NARRAGANSETT – A little more than a week after its unanimous passage by the town council, the town’s emergency moratorium on all new building permits will face heavy modifications per order of the court.
In Washington County Superior Court on Friday, a consent agreement was issued that will restrict enforcement of the emergency measure in R-40 and R-80 zones, as well as prohibit the moratorium from applying to permits for structures with four or less bedrooms. The order came about after two plaintiffs filed a complaint seeking injunctive relief against the town.
Last month, the Narragansett Town Council unanimously passed an emergency moratorium on all new building permits in town, despite overwhelming resistance from the public (and some support), while citing the increasing local development of four-or-more-bedroom structures that are then rented out to either students or tourists as a commercial enterprise. Some residents accurately predicted the move would lead to litigation.
R-40 zoning require lots up to at least 40,000 square feet to erect a single-family home and R-80 zones require lots to be at least 80,000 square feet for the same purpose.
The town has attempted to balance quiet residential life with the inevitable influx of students from the nearby University of Rhode Island for decades, sometimes not finding success. According to town staff, the development of more-than-four-bedroom structures that are then utilized as commercial enterprises by being rented out to groups of students is on the rise locally. The council last month, before the moratorium was passed, heard from a resident of Eastward Look regarding a potentially problematic development in that neighborhood that abutters feared would fit the above description.
The emergency moratorium, proposed to last 60 days, was intended, according to the council, to put a stop to these types of developments while town staff constructed language that would permanently address the issue. Multiple members of the public disputed the moratorium at the council meeting where it was approved last month, stating that they were not the intended targets of the emergency ordinance, with some claiming they were about to construct their “dream homes” in town and could stand to lose everything if construction did not begin soon due to the expiration of construction loans.
One of those speakers, Robert Chartrand, was a plaintiff in the impending lawsuit against the moratorium filed in Washington County Superior Court shortly after the moratorium’s passage and heard on Friday, Jan. 31. The town council is allowed to enact emergency ordinances, including wide-ranging moratoriums, via the Town Charter.
“I’m very confident the entire ordinance is defective and will be thrown out for many reasons,” said Michael Kelly, an attorney with KSR&P Law, a law firm based in Providence representing the plaintiffs in the case. “One, there was no notice as required by the statute. No notice to anybody.”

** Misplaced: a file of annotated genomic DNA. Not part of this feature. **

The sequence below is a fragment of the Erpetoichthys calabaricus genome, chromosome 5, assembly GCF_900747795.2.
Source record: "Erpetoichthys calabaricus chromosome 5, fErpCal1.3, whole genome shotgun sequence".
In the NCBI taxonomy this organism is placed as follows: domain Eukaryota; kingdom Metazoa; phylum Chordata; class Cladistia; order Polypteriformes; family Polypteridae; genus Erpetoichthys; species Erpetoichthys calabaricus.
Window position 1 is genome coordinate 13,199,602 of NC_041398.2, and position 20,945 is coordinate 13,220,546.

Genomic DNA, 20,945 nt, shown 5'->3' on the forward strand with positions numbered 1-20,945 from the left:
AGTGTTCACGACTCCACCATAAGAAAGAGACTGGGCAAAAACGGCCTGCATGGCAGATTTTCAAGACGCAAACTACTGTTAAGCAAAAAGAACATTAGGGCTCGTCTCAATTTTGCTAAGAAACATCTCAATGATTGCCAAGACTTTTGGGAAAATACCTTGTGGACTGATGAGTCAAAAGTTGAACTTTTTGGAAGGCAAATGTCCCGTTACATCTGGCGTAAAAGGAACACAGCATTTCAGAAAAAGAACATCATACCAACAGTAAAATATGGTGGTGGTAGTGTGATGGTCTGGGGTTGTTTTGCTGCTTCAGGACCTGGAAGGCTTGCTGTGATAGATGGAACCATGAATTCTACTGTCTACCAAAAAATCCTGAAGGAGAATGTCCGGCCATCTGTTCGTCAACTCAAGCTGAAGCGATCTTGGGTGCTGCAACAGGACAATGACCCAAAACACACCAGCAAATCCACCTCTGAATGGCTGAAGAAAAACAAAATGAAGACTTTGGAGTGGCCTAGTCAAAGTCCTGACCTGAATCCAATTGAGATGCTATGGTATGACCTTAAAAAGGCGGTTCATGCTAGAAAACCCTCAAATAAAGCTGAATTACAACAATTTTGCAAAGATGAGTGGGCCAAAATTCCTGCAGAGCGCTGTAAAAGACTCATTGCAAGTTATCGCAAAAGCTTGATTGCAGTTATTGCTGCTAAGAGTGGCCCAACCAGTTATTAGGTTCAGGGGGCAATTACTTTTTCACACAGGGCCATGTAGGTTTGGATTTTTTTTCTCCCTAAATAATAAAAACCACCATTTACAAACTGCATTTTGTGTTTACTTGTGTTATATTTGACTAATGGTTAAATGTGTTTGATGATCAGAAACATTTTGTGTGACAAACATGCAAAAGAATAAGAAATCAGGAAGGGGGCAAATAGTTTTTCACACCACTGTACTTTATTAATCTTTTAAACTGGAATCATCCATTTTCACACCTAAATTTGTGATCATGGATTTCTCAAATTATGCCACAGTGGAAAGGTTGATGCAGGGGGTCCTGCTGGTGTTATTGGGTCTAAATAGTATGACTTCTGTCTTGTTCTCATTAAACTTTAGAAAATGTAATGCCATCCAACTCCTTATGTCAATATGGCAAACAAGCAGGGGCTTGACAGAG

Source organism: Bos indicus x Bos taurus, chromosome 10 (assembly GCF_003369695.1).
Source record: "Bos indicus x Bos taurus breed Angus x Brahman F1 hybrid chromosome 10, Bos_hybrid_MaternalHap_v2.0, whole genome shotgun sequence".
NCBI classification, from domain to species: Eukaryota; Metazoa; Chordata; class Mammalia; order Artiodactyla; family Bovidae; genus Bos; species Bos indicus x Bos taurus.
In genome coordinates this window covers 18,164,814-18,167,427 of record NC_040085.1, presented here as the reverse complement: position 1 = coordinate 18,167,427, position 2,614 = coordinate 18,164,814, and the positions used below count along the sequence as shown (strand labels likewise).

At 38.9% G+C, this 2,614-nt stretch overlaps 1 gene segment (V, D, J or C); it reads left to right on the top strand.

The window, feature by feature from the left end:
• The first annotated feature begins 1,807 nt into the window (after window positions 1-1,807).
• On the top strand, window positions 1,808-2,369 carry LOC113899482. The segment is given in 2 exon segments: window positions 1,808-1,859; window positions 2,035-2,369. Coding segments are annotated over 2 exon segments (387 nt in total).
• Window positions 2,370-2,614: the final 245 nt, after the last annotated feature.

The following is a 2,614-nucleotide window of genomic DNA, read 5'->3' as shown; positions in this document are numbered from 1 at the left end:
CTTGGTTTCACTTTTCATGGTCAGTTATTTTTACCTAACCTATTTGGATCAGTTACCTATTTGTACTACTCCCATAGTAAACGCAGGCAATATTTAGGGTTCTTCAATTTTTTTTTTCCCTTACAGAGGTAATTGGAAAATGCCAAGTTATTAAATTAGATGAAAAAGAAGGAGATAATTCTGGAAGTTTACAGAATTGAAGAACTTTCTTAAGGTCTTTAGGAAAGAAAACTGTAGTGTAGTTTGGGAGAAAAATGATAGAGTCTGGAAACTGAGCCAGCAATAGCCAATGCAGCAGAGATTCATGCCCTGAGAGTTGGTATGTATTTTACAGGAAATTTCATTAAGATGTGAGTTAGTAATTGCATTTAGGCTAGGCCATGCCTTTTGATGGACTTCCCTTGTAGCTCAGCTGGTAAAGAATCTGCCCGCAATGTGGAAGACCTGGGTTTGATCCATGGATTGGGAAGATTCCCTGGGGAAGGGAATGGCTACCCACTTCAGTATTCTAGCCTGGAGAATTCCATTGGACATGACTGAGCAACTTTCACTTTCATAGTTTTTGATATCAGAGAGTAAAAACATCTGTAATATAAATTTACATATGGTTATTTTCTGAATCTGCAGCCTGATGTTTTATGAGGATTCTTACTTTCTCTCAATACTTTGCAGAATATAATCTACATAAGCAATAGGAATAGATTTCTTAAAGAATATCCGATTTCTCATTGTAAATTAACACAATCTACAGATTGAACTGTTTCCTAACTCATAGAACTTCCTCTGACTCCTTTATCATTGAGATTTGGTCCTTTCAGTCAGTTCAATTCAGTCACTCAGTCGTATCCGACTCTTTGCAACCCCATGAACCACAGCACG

Kelly also took aim at a January, 2019 letter from Narragansett Fire Marshal Kevin Tuthill, which called attention to the construction issue, and was heavily cited by council members during the moratoirum’s passage.
“There certainly wasn’t any emergency, because the letter upon which the council relied was a year old,” said Kelly.
“Fire code is not something the town council has any control over,” Kelly continued. “Finally, the procedure used was invalid and did not conform with the requirements of state law and amounts to a violation of the Constitutional rights of everyone who tried to apply during the course of this fiasco.”
At a town council meeting on Monday night, town solicitor Andrew Berg addressed the topic and commented on the new restrictions placed on the moratorium, which is still in effect with the court-ordered conditions.
“This addresses the issue that was in front of the court at the time, the judge was satisfied and will not issue a restraining order, both sides agreed,” he said. “We anticipate there may be some more litigation coming up, but for now the moratorium is in effect with those limitations.”
“[The consent agreement] has addressed the litigant’s concerns and it also has not undermined the town’s goals in passing the building moratorium,” Berg added.
Kelly also said some of his clients had expressed fear of retaliation for signing onto the lawsuit that forced the changes to the moratorium late last month.
“I have been contacted by several people who have been injured by this moratorium,” he said. “They expressed concern about backlash if they became involved in the suit. I think that attitude or concern is misplaced, but any time anyone’s Constitutional rights are violated, the backlash should not be a concern to anyone and obviously, any backlash from the town, if someone exercised their Constitutional rights, would be absolutely improper.”
Councilors Matthew Mannix, Jesse Pugh, Jill Lawler and Rick Lema declined comment for this article.